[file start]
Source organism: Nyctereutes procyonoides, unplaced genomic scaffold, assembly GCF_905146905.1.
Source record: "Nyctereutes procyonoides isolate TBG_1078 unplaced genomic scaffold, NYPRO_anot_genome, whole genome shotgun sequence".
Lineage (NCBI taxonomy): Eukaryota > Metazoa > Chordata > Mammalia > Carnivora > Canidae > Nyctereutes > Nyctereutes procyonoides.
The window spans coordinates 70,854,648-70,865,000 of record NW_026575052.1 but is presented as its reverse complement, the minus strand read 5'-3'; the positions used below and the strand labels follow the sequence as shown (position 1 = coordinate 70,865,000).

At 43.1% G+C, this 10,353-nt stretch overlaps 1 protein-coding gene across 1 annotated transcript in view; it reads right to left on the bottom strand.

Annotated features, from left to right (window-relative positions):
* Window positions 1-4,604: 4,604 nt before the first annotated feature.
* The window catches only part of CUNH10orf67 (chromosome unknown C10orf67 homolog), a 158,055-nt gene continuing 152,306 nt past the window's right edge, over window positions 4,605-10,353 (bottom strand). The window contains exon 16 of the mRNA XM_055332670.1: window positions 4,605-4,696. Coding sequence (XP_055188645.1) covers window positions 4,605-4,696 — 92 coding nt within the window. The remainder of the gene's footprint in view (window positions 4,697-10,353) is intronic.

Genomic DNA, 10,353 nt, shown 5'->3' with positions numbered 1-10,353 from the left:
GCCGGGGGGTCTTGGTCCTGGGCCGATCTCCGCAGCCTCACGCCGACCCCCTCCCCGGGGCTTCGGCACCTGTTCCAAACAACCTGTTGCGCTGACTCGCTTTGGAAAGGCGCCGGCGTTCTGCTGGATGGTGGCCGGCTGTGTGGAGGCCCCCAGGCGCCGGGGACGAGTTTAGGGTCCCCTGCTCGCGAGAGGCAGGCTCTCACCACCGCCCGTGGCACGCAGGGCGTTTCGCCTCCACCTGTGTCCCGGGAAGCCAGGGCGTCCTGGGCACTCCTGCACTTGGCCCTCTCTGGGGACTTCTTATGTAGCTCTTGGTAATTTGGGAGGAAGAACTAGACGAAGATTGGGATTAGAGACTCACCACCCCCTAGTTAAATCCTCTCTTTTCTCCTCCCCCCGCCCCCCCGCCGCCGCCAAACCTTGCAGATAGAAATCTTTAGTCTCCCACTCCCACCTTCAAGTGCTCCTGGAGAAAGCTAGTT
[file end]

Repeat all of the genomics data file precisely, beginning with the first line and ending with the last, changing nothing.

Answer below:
Source organism: Nyctereutes procyonoides, unplaced genomic scaffold, assembly GCF_905146905.1.
Source record: "Nyctereutes procyonoides isolate TBG_1078 unplaced genomic scaffold, NYPRO_anot_genome, whole genome shotgun sequence".
Lineage (NCBI taxonomy): Eukaryota > Metazoa > Chordata > Mammalia > Carnivora > Canidae > Nyctereutes > Nyctereutes procyonoides.
The window spans coordinates 70,854,648-70,865,000 of record NW_026575052.1 but is presented as its reverse complement, the minus strand read 5'-3'; the positions used below and the strand labels follow the sequence as shown (position 1 = coordinate 70,865,000).

At 43.1% G+C, this 10,353-nt stretch overlaps 1 protein-coding gene across 1 annotated transcript in view; it reads right to left on the bottom strand.

Annotated features, from left to right (window-relative positions):
* Window positions 1-4,604: 4,604 nt before the first annotated feature.
* The window catches only part of CUNH10orf67 (chromosome unknown C10orf67 homolog), a 158,055-nt gene continuing 152,306 nt past the window's right edge, over window positions 4,605-10,353 (bottom strand). The window contains exon 16 of the mRNA XM_055332670.1: window positions 4,605-4,696. Coding sequence (XP_055188645.1) covers window positions 4,605-4,696 — 92 coding nt within the window. The remainder of the gene's footprint in view (window positions 4,697-10,353) is intronic.

Genomic DNA, 10,353 nt, shown 5'->3' with positions numbered 1-10,353 from the left:
GCCGGGGGGTCTTGGTCCTGGGCCGATCTCCGCAGCCTCACGCCGACCCCCTCCCCGGGGCTTCGGCACCTGTTCCAAACAACCTGTTGCGCTGACTCGCTTTGGAAAGGCGCCGGCGTTCTGCTGGATGGTGGCCGGCTGTGTGGAGGCCCCCAGGCGCCGGGGACGAGTTTAGGGTCCCCTGCTCGCGAGAGGCAGGCTCTCACCACCGCCCGTGGCACGCAGGGCGTTTCGCCTCCACCTGTGTCCCGGGAAGCCAGGGCGTCCTGGGCACTCCTGCACTTGGCCCTCTCTGGGGACTTCTTATGTAGCTCTTGGTAATTTGGGAGGAAGAACTAGACGAAGATTGGGATTAGAGACTCACCACCCCCTAGTTAAATCCTCTCTTTTCTCCTCCCCCCGCCCCCCCGCCGCCGCCAAACCTTGCAGATAGAAATCTTTAGTCTCCCACTCCCACCTTCAAGTGCTCCTGGAGAAAGCTAGTT